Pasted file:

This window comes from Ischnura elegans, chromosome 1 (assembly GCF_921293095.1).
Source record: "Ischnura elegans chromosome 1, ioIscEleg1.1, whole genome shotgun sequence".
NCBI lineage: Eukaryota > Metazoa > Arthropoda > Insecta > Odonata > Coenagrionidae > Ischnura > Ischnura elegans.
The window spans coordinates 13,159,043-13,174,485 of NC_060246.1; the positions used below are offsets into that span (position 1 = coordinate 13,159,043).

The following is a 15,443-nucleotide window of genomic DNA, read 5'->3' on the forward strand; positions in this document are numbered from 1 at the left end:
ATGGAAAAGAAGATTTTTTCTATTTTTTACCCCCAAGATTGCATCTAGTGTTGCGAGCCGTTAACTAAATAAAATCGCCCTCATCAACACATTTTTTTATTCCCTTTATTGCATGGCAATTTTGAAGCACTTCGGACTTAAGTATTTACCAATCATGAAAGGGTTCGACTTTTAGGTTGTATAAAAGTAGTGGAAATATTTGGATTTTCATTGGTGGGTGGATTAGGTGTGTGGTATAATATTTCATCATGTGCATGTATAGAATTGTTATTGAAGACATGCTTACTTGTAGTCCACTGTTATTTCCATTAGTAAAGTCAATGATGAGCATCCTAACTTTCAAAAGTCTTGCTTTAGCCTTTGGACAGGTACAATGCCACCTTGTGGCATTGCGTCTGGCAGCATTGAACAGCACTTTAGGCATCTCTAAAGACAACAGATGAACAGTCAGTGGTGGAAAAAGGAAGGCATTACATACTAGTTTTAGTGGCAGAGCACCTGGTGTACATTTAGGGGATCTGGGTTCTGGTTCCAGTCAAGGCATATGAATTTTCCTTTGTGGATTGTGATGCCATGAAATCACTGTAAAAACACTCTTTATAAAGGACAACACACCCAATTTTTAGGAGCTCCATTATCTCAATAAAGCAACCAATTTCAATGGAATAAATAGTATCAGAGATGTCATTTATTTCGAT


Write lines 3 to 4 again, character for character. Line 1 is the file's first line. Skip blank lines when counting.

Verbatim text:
NCBI lineage: Eukaryota > Metazoa > Arthropoda > Insecta > Odonata > Coenagrionidae > Ischnura > Ischnura elegans.
The window spans coordinates 13,159,043-13,174,485 of NC_060246.1; the positions used below are offsets into that span (position 1 = coordinate 13,159,043).